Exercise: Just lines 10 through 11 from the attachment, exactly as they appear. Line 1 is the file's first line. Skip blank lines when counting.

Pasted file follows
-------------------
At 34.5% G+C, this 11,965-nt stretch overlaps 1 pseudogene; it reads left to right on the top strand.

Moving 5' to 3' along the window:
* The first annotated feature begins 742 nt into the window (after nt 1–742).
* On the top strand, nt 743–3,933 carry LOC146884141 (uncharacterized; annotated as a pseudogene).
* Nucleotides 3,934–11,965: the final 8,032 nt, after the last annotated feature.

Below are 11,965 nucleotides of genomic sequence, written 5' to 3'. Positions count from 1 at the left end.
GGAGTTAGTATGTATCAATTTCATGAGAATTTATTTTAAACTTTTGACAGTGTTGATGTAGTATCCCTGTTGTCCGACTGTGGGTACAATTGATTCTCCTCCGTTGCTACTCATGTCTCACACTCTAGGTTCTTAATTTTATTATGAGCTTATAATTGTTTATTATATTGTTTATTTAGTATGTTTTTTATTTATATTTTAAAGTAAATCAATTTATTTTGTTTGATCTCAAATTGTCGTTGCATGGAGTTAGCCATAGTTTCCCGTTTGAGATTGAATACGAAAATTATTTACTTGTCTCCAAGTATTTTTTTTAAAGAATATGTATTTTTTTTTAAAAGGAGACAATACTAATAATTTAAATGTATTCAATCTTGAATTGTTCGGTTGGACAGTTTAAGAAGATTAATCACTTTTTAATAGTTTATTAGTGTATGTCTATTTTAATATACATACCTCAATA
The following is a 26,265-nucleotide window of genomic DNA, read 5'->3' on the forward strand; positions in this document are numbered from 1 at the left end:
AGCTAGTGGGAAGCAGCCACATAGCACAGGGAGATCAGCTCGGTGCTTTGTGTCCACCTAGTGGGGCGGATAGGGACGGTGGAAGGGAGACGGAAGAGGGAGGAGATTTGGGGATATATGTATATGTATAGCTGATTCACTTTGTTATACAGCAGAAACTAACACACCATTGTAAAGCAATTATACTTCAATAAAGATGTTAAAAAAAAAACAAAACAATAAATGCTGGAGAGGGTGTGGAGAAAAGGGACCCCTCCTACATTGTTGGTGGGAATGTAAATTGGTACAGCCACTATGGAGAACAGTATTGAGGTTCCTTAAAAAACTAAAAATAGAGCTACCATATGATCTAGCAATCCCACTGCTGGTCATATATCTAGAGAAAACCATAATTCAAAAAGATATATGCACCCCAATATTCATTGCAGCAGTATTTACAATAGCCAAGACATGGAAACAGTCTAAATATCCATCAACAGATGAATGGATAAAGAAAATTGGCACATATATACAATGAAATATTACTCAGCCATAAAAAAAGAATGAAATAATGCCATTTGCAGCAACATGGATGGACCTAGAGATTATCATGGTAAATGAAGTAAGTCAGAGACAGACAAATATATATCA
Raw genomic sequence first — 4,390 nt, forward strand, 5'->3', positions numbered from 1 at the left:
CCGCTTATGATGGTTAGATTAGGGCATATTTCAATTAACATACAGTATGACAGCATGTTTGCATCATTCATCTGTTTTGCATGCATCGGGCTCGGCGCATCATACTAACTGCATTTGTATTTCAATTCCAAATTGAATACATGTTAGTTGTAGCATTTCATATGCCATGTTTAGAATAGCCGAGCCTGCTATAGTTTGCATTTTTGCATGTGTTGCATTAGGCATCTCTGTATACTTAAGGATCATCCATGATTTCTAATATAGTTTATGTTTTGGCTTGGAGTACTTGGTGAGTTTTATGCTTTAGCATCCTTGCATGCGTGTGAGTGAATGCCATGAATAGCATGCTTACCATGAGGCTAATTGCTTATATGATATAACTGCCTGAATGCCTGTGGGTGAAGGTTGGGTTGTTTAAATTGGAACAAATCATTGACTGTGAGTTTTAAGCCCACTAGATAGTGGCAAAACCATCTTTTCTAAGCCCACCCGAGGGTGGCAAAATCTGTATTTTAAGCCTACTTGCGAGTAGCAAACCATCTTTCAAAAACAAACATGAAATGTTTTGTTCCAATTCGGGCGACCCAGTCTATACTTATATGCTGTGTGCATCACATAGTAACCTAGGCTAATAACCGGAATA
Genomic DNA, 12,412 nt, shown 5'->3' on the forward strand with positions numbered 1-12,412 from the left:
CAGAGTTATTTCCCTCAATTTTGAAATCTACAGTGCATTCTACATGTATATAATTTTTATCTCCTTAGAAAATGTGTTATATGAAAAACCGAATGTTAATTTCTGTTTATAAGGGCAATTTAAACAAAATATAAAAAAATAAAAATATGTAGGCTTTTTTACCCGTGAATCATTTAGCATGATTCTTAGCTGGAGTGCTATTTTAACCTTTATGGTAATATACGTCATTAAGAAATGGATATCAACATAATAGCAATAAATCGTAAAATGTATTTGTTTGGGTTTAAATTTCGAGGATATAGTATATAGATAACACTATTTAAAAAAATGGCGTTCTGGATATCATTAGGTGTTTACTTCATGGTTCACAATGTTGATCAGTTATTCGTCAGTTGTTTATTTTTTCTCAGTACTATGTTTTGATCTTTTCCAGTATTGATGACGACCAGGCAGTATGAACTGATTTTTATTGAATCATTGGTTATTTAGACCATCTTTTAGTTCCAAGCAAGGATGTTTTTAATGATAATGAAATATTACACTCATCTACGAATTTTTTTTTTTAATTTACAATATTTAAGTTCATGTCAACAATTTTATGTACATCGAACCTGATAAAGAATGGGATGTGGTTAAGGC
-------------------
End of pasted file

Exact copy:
Raw genomic sequence first — 4,390 nt, forward strand, 5'->3', positions numbered from 1 at the left:
CCGCTTATGATGGTTAGATTAGGGCATATTTCAATTAACATACAGTATGACAGCATGTTTGCATCATTCATCTGTTTTGCATGCATCGGGCTCGGCGCATCATACTAACTGCATTTGTATTTCAATTCCAAATTGAATACATGTTAGTTGTAGCATTTCATATGCCATGTTTAGAATAGCCGAGCCTGCTATAGTTTGCATTTTTGCATGTGTTGCATTAGGCATCTCTGTATACTTAAGGATCATCCATGATTTCTAATATAGTTTATGTTTTGGCTTGGAGTACTTGGTGAGTTTTATGCTTTAGCATCCTTGCATGCGTGTGAGTGAATGCCATGAATAGCATGCTTACCATGAGGCTAATTGCTTATATGATATAACTGCCTGAATGCCTGTGGGTGAAGGTTGGGTTGTTTAAATTGGAACAAATCATTGACTGTGAGTTTTAAGCCCACTAGATAGTGGCAAAACCATCTTTTCTAAGCCCACCCGAGGGTGGCAAAATCTGTATTTTAAGCCTACTTGCGAGTAGCAAACCATCTTTCAAAAACAAACATGAAATGTTTTGTTCCAATTCGGGCGACCCAGTCTATACTTATATGCTGTGTGCATCACATAGTAACCTAGGCTAATAACCGGAATA